Computer game addiction therapy
Computer game addiction therapy. I am a family therapist. I work with children and families and I notice that one of the common flash points in the family day can be asking a particular family member to come off the computer. In this blog explain computer game addiction and how easily it can start.
Sometimes it’s convenient to allow your children to sit in front of a screen because you have things going on. Maybe you have an email to send and need some peace and quiet, maybe the children don’t fight when they play in their separate consoles in their rooms or maybe you are not feeling great and you need some space and time to yourself. In any event, if you allow your children to sit in front of a computer for an extended period of time then there is a possibility that you should prepare yourself for battle when you ask them to turn it off.
If you don’t believe how hard it is to turn away from a screen then think about the adults you see in public places, on trains, buses or in restaurants looking at their phones. Think about how much you need your phone or device and think about someone telling you that you must limit you time on it to what is absolutely necessary. Would you find yourself pretending that you need it for essentials for longer than is true? Do you also find it hard to put your piece of technology down?
Computer gaming offers us an opportunity to hone our skills and to develop our ability in an absorbing wonderland where most people can find a niche of some kind that grabs their attention. The fundamental basis of us improving our skills at most activities we pursue lies in the practice we put in. Try hard and see the benefits in real terms. School, work, relationships, parenting, the more you try to improve your skills then most likely the more rewards you will receive as the benefits of your work pays off.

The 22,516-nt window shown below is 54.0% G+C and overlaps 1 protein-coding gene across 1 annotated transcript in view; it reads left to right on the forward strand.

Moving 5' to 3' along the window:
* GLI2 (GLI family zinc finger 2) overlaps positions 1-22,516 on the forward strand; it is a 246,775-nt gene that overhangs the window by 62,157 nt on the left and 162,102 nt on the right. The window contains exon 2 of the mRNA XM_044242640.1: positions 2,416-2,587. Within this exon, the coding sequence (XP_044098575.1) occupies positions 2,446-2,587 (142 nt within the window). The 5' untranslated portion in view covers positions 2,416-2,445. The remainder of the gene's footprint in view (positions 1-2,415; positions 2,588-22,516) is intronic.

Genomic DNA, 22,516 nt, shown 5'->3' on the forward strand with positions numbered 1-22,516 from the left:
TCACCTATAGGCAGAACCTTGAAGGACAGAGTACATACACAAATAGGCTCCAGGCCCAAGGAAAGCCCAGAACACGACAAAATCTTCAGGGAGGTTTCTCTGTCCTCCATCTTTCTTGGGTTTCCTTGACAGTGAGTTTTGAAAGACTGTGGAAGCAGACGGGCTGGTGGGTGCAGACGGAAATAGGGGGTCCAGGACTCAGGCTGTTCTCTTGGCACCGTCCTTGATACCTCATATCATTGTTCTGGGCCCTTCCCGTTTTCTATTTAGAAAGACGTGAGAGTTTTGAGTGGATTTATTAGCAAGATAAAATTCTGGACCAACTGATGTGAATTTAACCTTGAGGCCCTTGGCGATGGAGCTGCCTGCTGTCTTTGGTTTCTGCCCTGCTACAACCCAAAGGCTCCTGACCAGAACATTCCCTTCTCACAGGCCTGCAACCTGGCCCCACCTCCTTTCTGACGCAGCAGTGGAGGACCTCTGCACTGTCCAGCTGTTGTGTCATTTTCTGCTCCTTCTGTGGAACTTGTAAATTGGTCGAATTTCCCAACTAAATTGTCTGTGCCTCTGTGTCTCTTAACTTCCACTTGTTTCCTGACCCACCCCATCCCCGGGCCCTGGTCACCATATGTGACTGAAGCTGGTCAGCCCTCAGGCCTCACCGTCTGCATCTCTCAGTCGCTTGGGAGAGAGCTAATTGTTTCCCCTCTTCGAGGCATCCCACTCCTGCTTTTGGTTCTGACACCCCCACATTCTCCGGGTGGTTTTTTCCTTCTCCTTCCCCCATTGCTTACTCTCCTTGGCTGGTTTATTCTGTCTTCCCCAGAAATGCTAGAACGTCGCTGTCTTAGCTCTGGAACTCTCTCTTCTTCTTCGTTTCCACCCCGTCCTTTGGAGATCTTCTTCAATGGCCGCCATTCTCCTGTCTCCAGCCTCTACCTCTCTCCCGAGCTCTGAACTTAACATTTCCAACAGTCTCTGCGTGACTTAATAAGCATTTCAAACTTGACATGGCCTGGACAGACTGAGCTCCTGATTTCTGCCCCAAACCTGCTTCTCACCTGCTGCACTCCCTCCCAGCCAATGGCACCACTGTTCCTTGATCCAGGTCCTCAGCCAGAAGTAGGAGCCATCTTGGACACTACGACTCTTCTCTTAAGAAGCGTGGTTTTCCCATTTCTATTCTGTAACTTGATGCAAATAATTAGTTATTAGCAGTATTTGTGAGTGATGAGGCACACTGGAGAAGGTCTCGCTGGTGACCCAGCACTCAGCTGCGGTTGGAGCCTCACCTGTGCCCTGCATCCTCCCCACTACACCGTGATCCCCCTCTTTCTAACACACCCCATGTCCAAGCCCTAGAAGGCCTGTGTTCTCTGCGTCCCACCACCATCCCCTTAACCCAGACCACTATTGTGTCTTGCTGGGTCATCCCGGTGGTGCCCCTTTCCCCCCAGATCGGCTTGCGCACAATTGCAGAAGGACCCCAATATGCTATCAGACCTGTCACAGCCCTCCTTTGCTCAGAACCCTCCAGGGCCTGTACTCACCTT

A paper was written in 1993 by Prof Anders Ericsson of the University of Colorado saying that you can consider yourself an expert at something if you have over 10,000 hours practice. This idea has been criticised, reasonably, but the basis of the idea stays the same, practice, improve, benefit.
The problem with computer gaming is that it offers us an opportunity to hone our skills and to develop our abilities in a fantasy environment where anything is possible but the achievements we make there mean nothing in the real world and have no benefit for us once we turn away from the computer.
Crash landing back into reality is hard because we have nothing tangible to show for the effort we put in, except the time that has gone that will never come back. The good feelings we have felt because of the pseudo-success we have achieved melt away, mean nothing and become lost in the real world.
It could be argued that the success of the movie Avatar lay in the false premise that you can play in virtual reality and your success can be real.
So, be careful about too much exposure to the technology you make available to your children and don’t be surprised if they protest when you try to remove it. It’s making them feel good!
I offer interventions to parents who want to find peaceful and compassionate ways to modify their children’s usage to technology so please get in touch with me by email or phone if you would like to find out more.